the trouble with autumn leaves...
I’m not one to take issue with the laws of physics – really, ask anyone who knows me – but right here, right now I’ve got a bone to pick with gravity!
Leaves won’t stop falling and it’s getting me down. They’re everywhere. On the borders. On the paths. In the pond. In my hat.
Norman’s upset with the leaves too. Norman is a nine-month-old wire-haired Dachshund. He’s the latest recruit to our garden team. Norman’s strategy with leaves is to bark at them. While they are in the trees, as they are falling, and once they’ve landed. He’s not very smart but you can’t fault his commitment. And to be fair he barks at birds too, and worms and clouds.
There is something melancholic, elegiac even, about fallen leaves. In art, music, poetry, they often signify loss or impermanance. Unrequited love, unfulfilled promise, the inevitability of change, the fragility of life. The humble autumn leaf carries a heavy burden. No wonder it falls.
The jazz standard ‘Autumn Leaves’ – Johnny Mercer’s reworking of the 1945 French chanson ‘Les Feuilles Mortes’ (‘The Dead Leaves’) is a case in point:
Since you went away the days grow long And soon I'll hear old winter's song But I miss you most of all my darling When autumn leaves start to fall
Paul Simon’s ‘Leaves that are Green’ is equally wistful:
Once my heart was filled with love of a girl I held her close but she faded in the night Like a poem I meant to write And the leaves that are green turn to brown And they wither with the wind And they crumble in your hand…
Autumn is definitely a minor key season. Plenty of blue notes. Is it mere coincidence, I wonder, that the scientific terms for a fear of leaves (phyllophobia) and a fear of love (philophobia) are almost interchangeable?
Last month Finnish director Aki Kaurismaki released his swansong movie Fallen Leaves, a deadpan comic romance about loneliness and our thwarted need for human connection. The Scandis do autumnal world-weariness better than just about anyone else.
My beef with autumn is neither metaphysical nor symbolic; in fact, it’s remarkably prosaic. Oh, and entirely selfish. I just don’t want to rake all the bloody leaves up! In the right context I have no objection to leaves. They look great, for example, on trees. And they do that autumn colour thing with admirable gusto. I just wish they’d stay put. Because, when you’ve got to clear them up, day-in, day-out, rake them, put them into plies, barrow them to the big leaf-mould heap over yonder, only to find that the next day they’re back in ever greater numbers, well let’s just say it can get repetitive.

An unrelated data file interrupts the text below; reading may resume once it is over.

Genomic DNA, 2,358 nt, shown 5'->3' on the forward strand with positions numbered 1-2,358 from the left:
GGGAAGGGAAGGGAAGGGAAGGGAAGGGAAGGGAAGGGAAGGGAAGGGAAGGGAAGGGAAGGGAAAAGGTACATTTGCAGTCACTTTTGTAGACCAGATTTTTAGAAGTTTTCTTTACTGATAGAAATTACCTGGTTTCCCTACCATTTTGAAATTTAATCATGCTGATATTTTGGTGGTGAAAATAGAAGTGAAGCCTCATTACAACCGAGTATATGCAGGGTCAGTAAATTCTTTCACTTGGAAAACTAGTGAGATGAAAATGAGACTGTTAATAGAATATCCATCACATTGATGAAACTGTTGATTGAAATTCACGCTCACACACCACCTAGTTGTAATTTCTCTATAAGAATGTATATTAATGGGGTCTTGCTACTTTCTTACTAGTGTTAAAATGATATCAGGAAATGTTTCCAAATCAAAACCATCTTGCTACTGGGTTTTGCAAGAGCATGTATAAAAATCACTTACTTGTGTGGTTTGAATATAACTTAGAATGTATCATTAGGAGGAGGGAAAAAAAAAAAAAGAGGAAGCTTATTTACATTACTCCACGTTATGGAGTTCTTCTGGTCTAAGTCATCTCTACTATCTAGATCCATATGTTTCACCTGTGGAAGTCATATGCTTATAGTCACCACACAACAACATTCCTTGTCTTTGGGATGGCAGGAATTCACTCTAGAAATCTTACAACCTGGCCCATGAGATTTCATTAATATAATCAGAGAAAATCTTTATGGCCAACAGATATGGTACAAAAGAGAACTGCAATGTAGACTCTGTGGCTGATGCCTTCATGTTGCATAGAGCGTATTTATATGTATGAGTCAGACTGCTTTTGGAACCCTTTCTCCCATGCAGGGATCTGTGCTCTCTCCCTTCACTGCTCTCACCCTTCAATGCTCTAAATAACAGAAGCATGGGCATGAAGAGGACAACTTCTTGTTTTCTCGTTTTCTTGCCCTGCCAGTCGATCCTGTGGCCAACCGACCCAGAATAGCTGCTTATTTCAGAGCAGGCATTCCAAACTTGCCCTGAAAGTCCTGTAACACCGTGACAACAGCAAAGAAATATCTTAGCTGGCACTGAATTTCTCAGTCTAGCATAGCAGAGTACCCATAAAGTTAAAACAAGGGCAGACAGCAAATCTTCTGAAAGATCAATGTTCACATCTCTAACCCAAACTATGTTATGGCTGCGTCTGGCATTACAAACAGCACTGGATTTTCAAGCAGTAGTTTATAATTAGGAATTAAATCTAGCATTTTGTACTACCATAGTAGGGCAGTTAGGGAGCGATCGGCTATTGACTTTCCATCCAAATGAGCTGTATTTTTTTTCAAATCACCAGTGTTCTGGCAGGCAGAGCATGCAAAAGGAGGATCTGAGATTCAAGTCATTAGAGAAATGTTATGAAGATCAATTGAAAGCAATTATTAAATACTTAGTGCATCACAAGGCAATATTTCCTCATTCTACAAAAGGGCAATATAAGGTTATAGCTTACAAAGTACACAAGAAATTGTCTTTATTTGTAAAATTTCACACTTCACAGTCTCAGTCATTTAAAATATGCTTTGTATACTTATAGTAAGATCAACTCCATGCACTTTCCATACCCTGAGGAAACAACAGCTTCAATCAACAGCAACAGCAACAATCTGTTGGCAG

Had Sisyphus’ punishment been meted out in November in West Sussex rather than the arid peninsula of ancient Corinth, he would likely have found himself raking up leaves in an everlasting autumn instead of wrestling with his boulder. Albert Camus takes the inevitable failure of Sisyphus’ struggle as a springboard to examine the inherent absurdity of life. Perhaps he, too, had spent a lot of time transferring small piles of leaves into larger ones.
Some leaves have adapted clever ways in which to ingratiate themselves with grumpy gardeners. The katsura tree for example (Cercidiphyllum japonicum). Aware of how annoyed we can get at this time of year this remarkable tree has evolved a neat little adaptation. As its leaves turn from plum red to buttery yellow and begin to fall a compound called ‘matol’ (also found in coffee, chicory, barley and cocoa) gets up close and personal with another sugary molecule. The result of this chemical congress is the release of an intoxicating odour redolent of candyfloss, with just a hint of cinnamon. Delicious!
I have nothing against katsura trees. They can drop all the leaves they want.
‘Stinko’ ginkgo, not so much. In direct contrast to the fragrant katsura, the fall-out (so to speak) from the ginkgo tree is decidedly malodorous. As the yellowed leaves and fruit congregate beneath their pretty boughs in October and November, a strong stench of vomit or turned milk pollutes the air. Okay so strictly speaking it’s the fruit (from the female tree) and not the leaves that emit this charming perfume, but you try raking up the combined flotsam of a hormonal ginkgo and see if you care to differentiate.
As I finish this musing in the comfort of my sitting room by a slumbering fire, Norman, I imagine, is keeping up his lonely vigil. I fear his protestations will go unnoticed. As, of course, will mine when all is said and done. Nature is indifferent to our whingeing. The world turns. Seasons come; seasons go; leaves fall. You bark at them, I pick them up, that’s just the way it is. We can either stand here and howl into abyss about it or we can take a lesson from the leaves themselves and learn to let go. I’m up for it if you are, pal. What do you say?
Norman says he’ll give it a try, which is frankly all you can ask of a small dog.